Once upon a time in the land of Red Lion...
No, this isn't a fairy tale, but it is a story about kings and queens - of the prom.
Once upon a time there was girl who knew in her heart and mind that she was really a boy.
He knew he was a prince, not a princess, and one day he decided to start living his life as such.
There was no magical transformation. No kissing of frogs. No spells to overcome, other than the spell of misunderstanding that still afflicted the land of Red Lion - and all the neighboring kingdoms.
He simply changed his name and appearance and lived his life as himself. The land of Red Lion espoused freedom - and so he should be free to do just that. And he dreamed of the day when modern medical science would make his body match his heart and mind.
In some ways, though, it was hard.
Some people didn't understand. Many felt uncomfortable with this transformation. Many were ignorant of the science and psychiatric research on transgender individuals.
But others were accepting - first, and most importantly, his parents.
They supported their son's refusal to live what he felt in his very cells to be a lie. They wanted the best for him and were mostly concerned for his well-being and safety in a land where enlightenment spreads slowly - as enlightenment so often does, on issues of race and equality and human rights.
Friends were also accepting. And some teachers, too - though some might have been uncomfortable with the change.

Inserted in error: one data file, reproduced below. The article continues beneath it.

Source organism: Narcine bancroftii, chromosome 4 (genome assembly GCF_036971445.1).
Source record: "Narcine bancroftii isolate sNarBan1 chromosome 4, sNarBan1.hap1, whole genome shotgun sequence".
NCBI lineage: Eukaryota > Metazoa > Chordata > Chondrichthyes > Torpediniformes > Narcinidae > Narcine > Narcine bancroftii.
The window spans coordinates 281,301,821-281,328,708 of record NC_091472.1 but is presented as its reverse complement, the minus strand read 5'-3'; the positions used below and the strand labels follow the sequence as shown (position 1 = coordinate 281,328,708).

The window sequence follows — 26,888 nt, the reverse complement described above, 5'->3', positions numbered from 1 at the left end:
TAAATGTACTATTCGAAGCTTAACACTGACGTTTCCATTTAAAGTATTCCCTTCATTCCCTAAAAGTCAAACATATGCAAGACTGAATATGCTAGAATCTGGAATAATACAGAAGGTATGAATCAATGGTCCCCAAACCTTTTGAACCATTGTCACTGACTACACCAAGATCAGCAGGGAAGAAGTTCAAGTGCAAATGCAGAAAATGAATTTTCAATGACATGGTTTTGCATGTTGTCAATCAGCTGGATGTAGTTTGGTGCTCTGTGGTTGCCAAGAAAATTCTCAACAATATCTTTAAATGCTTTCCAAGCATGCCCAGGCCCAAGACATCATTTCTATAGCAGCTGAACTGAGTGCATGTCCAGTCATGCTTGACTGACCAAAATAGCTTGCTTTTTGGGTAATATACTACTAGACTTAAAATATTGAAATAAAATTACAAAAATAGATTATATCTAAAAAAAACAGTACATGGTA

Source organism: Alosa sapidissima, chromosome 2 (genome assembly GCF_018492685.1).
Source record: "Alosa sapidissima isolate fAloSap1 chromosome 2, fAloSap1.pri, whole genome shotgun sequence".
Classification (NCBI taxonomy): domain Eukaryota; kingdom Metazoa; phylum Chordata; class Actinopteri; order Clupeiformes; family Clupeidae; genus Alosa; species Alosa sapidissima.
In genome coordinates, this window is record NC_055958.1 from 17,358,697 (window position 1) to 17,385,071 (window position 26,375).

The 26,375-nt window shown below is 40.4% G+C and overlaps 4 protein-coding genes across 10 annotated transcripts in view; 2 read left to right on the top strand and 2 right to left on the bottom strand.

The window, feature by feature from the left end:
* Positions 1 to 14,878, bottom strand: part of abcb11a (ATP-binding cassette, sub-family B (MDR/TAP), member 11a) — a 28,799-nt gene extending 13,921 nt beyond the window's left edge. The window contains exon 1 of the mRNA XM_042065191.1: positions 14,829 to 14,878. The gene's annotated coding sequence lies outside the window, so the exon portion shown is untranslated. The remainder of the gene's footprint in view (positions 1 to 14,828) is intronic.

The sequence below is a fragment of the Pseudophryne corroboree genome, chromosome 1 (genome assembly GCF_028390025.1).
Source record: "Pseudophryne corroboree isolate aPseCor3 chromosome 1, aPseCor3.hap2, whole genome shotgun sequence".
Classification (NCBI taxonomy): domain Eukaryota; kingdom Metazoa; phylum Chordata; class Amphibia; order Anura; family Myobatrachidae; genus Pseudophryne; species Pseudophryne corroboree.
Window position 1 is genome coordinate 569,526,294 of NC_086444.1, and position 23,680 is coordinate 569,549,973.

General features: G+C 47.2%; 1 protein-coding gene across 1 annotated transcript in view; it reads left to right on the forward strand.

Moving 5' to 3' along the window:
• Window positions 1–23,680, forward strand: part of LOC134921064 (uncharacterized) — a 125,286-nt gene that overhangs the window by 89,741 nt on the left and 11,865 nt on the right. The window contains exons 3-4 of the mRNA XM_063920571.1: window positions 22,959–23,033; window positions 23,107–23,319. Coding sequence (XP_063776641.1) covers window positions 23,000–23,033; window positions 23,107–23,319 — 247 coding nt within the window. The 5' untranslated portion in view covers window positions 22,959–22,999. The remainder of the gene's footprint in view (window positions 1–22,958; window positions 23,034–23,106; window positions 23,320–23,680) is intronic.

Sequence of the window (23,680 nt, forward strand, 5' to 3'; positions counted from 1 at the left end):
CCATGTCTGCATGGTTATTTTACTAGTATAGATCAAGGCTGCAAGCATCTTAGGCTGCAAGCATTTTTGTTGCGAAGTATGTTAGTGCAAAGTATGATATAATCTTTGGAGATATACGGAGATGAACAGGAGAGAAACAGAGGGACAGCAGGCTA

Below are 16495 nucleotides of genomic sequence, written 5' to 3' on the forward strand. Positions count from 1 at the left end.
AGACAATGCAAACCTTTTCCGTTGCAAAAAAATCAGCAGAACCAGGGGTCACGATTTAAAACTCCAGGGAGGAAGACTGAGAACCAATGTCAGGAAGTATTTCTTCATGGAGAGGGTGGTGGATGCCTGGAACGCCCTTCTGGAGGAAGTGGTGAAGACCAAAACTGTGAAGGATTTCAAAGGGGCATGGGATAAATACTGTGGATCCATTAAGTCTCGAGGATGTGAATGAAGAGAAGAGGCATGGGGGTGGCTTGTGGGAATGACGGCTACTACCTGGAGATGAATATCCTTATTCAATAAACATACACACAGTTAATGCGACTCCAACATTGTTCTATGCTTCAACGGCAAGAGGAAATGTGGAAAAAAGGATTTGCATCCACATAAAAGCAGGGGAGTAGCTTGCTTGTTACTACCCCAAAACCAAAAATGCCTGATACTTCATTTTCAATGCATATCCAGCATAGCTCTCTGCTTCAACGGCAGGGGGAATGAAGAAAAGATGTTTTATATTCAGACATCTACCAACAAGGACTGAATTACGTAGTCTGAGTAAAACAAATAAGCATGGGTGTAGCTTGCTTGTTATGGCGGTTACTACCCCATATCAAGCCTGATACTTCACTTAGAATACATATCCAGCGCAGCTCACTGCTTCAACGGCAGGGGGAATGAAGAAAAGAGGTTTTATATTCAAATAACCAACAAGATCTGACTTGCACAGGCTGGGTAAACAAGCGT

But life was going well - at least heading in the direction of "happily ever after."
He gained confidence - enough confidence that, as the annual ball approached, he decided to run for prom king.
He made fliers with little slogans.
Would he win? Who knows - and really, who cares? This annual tradition is just a light-hearted amusement - unimportant in the grand scheme of things. In some ways, it is more of an anachronism in this day and age than a fairy tale. Really, it's just a popularity contest.
But to a person who had struggled with his identity, it was an important step to feel free and safe enough to come forward as a candidate for "king."
But then the ballots were published, and he was not among the candidates for king. She - his former identity - was listed among the candidates for queen, using his old name.
Apparently school leaders felt uncomfortable including the biological female on the ballot with biological males.
Some supported that decision. Administrators are responsible for the school. They had a tough decision to make and came down on the side of current biology. It was a legally defensible decision. The transgender person was not excluded from the ballot, after all. If the person was elected, he could be a prom queen in a suit.
There was much debate in the mystical realm of Facebook.
Would possibly having a prom king who was technically a female make people uneasy? Would the person chosen as prom queen feel uncomfortable if the "king" was biologically another female?
But what about our would-be king? What about his discomfort at feeling as if he was being forced to pretend to be something and someone he is not?
Did school administrators' discomfort really require stepping in and transforming a he back into a she - for something as inconsequential as a prom court ballot?
Could the officials not simply let the students choose? It's their ball, after all. They were under no obligation to vote for a transgender king.
Could school leaders not see the importance to that individual simply to feel the freedom - and courage - to place himself on the ballot that reflected who he knows himself to be?
Some day - perhaps even in the not-too-distant future - we'll look back on these kinds of stories as we do on fairy tales, reflecting a world that no longer exists, utterly transformed into a world where we are all free to be who we are.